5) Reducing Rework
Fixing problems early, means fewer issues in the plans and ultimately fewer hassles in the field. A majority of contractors (57%) see the potential of BIM to reduce rework as a significant benefit. This is the highest-ranked benefit reported by expert users (77%), compared to fewer beginners that see it in other ways. (23%).
BIM Benefits Per Profession
All of the professionals who form part of the design and construction process will get benefits from BIM, but who gets more value?
The evolution of BIM started with architects, and many still see its value emerging from its use in the design phases. Most in the design community, along with many contractors (43%) and owners (41%), say that architects experience a high level of value.
Nearly half of all users recognized, that structural engineers can garner a high level of value from BIM. Such elements as steel columns, beams and trusses are frequently modeled by users. Contractors are the most likely (47%) to see structural engineers realizing significant benefits.
Construction Managers and General Contractors
Money is largely spent and saved during construction. Reducing rework can help keep budgets in line. Owners are the most likely (57%) to see a CM or GC gaining high value on a project, most likely because that savings could be passed on.
As BIM reduces conflicts and creates confidence in building plans, many team members see opportunities for value in fabrication. Accurate fabrication of materials reduces waste while the pre-assembly can save time. Contractors (56%) are far more likely to see fabricators experiencing a higher value than architects (23%), engineers (38%) or owners (30%).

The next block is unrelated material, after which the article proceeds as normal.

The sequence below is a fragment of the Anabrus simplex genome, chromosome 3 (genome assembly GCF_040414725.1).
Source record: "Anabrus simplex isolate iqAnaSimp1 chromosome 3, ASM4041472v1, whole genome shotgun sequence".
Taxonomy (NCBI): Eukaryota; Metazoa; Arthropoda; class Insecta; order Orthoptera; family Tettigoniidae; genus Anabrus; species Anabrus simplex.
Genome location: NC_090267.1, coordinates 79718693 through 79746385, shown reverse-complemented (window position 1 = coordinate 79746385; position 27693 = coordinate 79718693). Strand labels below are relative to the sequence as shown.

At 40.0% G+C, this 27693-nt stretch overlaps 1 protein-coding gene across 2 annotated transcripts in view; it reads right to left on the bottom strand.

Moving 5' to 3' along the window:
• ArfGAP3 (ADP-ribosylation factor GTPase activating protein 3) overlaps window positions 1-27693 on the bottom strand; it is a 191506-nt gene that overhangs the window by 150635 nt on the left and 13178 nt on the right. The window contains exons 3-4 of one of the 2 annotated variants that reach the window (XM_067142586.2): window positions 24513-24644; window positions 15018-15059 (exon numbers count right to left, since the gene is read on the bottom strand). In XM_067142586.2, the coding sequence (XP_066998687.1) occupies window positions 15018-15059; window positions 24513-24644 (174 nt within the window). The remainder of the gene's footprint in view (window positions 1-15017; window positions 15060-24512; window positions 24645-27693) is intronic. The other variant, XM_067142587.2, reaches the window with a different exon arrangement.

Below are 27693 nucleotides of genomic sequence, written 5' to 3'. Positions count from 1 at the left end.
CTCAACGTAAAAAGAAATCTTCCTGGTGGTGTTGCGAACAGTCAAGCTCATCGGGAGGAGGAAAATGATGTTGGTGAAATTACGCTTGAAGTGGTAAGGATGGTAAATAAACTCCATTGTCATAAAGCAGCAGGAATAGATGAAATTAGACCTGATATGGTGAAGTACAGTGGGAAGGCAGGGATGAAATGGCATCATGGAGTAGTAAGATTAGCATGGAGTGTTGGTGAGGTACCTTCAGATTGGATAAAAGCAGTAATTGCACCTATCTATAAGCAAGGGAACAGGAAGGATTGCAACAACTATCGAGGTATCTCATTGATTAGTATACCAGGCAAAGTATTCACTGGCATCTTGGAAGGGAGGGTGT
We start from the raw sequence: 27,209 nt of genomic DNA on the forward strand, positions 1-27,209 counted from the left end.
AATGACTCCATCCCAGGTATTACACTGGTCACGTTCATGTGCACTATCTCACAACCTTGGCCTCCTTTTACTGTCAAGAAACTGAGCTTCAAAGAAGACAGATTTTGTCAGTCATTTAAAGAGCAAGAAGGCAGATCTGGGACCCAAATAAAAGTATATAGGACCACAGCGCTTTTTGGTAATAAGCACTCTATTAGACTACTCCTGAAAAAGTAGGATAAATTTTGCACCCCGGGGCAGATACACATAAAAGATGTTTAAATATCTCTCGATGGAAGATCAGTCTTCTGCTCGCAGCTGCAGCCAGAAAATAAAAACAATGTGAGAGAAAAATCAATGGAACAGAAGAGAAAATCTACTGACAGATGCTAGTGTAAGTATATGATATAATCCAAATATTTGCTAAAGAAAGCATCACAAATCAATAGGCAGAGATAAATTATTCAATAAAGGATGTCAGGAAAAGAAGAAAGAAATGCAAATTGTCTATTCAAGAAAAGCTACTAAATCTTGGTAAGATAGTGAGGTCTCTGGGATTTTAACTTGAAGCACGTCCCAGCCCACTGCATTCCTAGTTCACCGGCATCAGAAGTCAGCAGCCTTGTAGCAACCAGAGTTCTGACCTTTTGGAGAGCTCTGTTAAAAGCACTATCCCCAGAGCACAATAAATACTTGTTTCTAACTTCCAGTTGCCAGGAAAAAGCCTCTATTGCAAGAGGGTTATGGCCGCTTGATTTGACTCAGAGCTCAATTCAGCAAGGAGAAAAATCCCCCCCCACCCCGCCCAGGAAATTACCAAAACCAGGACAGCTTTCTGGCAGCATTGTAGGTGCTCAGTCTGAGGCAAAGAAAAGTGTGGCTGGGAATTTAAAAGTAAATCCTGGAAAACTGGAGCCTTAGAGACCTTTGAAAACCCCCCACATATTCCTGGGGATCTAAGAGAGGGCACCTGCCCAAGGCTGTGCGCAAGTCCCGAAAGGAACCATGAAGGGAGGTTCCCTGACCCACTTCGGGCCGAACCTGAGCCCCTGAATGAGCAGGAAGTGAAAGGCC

There are a range of opportunities for MEP engineers to use BIM. Modeling larger elements such as duct systems and air handlers are approachable options, while smaller elements such as electrical switches and outlets might prove more challenging. Notably, very few engineers (22%)collectively see MEP engineers reaping high value. Nearly half of contractors (45%) believe MEP engineers see significant value.
Owners ultimately experience all value collectively gained on a project. More than half (52%) of owners say they experience high value, but less than 30% of all other users believed this. This could be because other team members recognize that owners have yet to see much value from BIM for use in operations and maintenance. Still, most owners believe they can bank on the value of BIM during design and construction.
Although specialty contractors are charged with executing the complexities of a project, few team members (23%) believe they are experiencing a high value from BIM. Generally, subcontractors are smaller firms relative to general contractors and the costs of adopting BIM would be more pronounced. As BIM users employ a wide range of software applications, subcontractors may face interoperability issues and suffer added expenses to work within various models.
Building Product Manufacturers
Very few (11%) of build team members see building product manufacturers gaining high value from BIM. This could reflect team members’ belief that BPM's are not supplying sufficient BIM-related information yet.